LRT English Newsletter – January 22, 2021
One month after tightening its lockdown, Lithuania seems to be taking the pandemic under control, reporting around 1,000 new coronavirus cases a day, down from over 3,000. We may be past the second peak, but it does not mean the lockdown will be lifted soon, the PM has assured.
Meanwhile, a slight easing of rules now allows single-person households to form “social bubbles” with one other household. Kids who struggle to follow online classes from home can return to classrooms.
POP STAR BANNED
Philipp Kirkorov, the Russian pop megastar who maintains a considerable fan base in the Baltic states, will no longer be able to perform in Lithuania after the government added him to its blacklist.
Kirkorov’s vocal support to Vladimir Putin’s government and performances in the occupied Crimean peninsula make him an agent of the Kremlin’s propaganda machine, Lithuania’s foreign minister argued.
The performer caught public attention after a local firm claimed government compensation for cancelled concerts that were moved to June.
RETURNING TO MOSCOW AND MINSK
Lithuania and other Baltic states have led calls to sanction Russia over Alexei Navalny’s arrest, sometimes to the annoyance of top EU officials.
While Paris and Berlin have shown reluctance to punish Moscow, Lithuania hopes that the Kremlin’s bravura may finally alienate even its most benevolent allies in Europe and, for instance, make Germany reconsider the Nord Stream 2 pipeline project.
Navalny decided to return from Berlin to Moscow after having just recovered from a poison attack by, many believe, the Kremlin’s agents. The bold move seems to have inspired another opposition leader-in-exile, Belarus’ Svetlana Tikhanovskaya, to start planning her return from Vilnius to Minsk. To avoid Navalny’s fate, however, she’s asking the international community to help ensure her safety.
END OF THE COLD
A week-long cold spell in Lithuania came to an end. Unfortunately, extreme cold claimed at least 10 lives in the country.
Temperatures below -20C did not deter health enthusiasts and Orthodox Christians from celebrating Epiphany in ice-cold water.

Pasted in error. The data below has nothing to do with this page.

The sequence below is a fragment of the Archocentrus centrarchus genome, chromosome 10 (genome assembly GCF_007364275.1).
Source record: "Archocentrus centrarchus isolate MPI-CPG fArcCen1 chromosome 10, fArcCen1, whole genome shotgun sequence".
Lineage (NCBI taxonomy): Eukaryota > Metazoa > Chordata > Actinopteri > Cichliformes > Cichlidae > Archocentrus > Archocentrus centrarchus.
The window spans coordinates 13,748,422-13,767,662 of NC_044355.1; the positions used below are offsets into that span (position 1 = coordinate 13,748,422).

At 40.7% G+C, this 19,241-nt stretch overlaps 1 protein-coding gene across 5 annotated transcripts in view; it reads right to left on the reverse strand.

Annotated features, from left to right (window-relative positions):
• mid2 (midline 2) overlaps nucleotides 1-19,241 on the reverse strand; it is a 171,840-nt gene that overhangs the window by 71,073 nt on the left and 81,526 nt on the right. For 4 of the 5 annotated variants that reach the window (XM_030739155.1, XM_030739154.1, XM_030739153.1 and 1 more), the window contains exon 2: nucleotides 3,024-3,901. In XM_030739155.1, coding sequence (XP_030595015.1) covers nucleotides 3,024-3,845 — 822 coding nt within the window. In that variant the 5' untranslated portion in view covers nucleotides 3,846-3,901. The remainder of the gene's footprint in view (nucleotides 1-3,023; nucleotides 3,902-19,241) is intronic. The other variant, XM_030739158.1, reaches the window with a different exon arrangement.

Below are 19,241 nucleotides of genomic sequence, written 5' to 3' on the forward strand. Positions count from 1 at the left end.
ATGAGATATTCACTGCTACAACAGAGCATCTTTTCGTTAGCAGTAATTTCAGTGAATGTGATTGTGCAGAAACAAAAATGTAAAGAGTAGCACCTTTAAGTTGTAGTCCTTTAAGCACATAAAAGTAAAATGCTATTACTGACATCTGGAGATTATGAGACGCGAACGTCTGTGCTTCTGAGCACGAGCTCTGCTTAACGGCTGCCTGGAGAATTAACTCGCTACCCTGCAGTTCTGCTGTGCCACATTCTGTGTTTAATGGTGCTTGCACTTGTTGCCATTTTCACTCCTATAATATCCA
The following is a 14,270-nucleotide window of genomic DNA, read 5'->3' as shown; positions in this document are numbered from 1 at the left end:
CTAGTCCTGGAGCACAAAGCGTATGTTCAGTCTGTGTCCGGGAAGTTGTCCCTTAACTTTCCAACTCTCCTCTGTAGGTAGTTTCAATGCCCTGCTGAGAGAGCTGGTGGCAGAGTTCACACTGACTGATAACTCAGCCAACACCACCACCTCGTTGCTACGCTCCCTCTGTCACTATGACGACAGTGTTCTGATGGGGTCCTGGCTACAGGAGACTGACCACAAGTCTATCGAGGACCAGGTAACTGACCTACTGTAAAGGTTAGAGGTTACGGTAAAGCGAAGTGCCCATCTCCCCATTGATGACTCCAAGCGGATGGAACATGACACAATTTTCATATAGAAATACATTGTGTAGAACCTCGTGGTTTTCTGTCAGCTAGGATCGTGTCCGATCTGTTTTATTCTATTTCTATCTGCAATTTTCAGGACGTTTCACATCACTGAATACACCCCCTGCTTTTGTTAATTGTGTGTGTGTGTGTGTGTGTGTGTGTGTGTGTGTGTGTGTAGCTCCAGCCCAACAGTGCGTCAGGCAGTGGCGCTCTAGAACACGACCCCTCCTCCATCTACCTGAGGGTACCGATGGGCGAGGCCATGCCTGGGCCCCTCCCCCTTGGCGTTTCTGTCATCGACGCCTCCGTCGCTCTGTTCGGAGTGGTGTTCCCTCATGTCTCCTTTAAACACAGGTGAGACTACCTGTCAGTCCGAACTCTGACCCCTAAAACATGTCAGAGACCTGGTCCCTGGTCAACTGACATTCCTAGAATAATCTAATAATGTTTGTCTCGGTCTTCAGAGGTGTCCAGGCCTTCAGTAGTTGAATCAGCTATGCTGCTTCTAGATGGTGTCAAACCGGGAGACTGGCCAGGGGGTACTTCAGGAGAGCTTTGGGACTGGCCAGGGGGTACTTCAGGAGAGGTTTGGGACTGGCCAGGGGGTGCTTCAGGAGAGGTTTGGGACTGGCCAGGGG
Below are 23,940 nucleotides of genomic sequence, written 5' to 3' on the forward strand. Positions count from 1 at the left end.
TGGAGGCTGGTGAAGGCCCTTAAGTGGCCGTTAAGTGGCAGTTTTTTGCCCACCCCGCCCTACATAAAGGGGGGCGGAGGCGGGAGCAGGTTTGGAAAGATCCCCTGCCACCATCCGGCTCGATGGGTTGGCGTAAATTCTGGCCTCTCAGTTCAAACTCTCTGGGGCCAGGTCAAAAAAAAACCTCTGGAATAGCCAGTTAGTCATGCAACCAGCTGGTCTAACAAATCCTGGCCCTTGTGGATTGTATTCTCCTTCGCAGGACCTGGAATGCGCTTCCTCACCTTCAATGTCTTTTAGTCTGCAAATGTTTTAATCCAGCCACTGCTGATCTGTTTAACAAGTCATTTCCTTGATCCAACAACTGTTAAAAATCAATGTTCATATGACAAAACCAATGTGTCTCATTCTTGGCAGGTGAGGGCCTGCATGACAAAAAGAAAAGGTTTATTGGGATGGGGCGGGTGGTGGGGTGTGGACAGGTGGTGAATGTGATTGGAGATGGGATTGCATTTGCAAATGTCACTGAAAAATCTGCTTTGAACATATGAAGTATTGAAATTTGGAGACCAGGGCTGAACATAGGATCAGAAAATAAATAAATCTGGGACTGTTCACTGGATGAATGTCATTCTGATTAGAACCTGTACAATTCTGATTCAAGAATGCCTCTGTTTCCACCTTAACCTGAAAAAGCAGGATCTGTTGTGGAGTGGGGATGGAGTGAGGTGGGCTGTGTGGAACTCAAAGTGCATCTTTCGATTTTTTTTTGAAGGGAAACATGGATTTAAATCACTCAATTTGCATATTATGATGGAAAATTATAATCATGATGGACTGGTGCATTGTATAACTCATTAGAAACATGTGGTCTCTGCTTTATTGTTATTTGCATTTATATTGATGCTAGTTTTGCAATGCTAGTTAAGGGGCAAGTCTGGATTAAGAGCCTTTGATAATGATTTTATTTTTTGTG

Even as Estonia and Latvia have tightened rules for international travellers, Lithuania has opted to keep its restrictions as they are.
However, this did not dissuade the budget carrier Ryanair from suspending most flights from Lithuanian airports until at least late March. Kaunas–Dublin now remains the only route operated by Ryanair from Lithuania.
EUROVISION, HERE WE GO AGAIN
Pandemic or not, Lithuania does not give up on its ambition to finally win the Eurovision Song Contest. Last week, LRT kicked off national selection, with 21 groups and singers – including last year’s winner The Roop – vying for the ticket to Rotterdam.
NOT A LIBERAL
Lithuania’s eccentric MEP Viktor Uspaskich, who recently made headlines by promoting mineral water as a cure for Covid-19, has been censured by the EP’s Renew Europe group for his homophobic rant on social media. The liberal group, which includes MEPs from French President Emmanuel Macron’s party, decided their values did not fit with Uspaskich’s statements that gay people are “perverts”.
– Maria Matusevich, a Lithuanian-Belarusian resident of Minsk, was detained and beaten by the police charged with crushing anti-government protests. The officers hit her harder when they discovered she had Lithuanian nationality, she says.
– Despite government subsidies to prevent job losses during the coronavirus lockdown, unemployment in Lithuania hit a record-high this month. A union representative says that the rules leave out a loophole, allowing companies to fire employees.
– It is 1938 and the distinguished Lithuanian geographer Kazys Pakštas predicts the end of the world. Hatching a plan to set up a “back-up Lithuania'' abroad, he fails to convince anyone except the country’s solitary prime minister. The synopsis of Karolis Kaupinis’ film Nova Lituania may sound bizarre, but it’s actually based on a true story.
– Vilnius University Library has opened up thousands of digitised documents for public use. More than 10,000 rare prints, manuscripts, photographs, and other documents have been made public, free from copyright restrictions.
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Written by Justinas Šuliokas
Edited by Benas Gerdžiūnas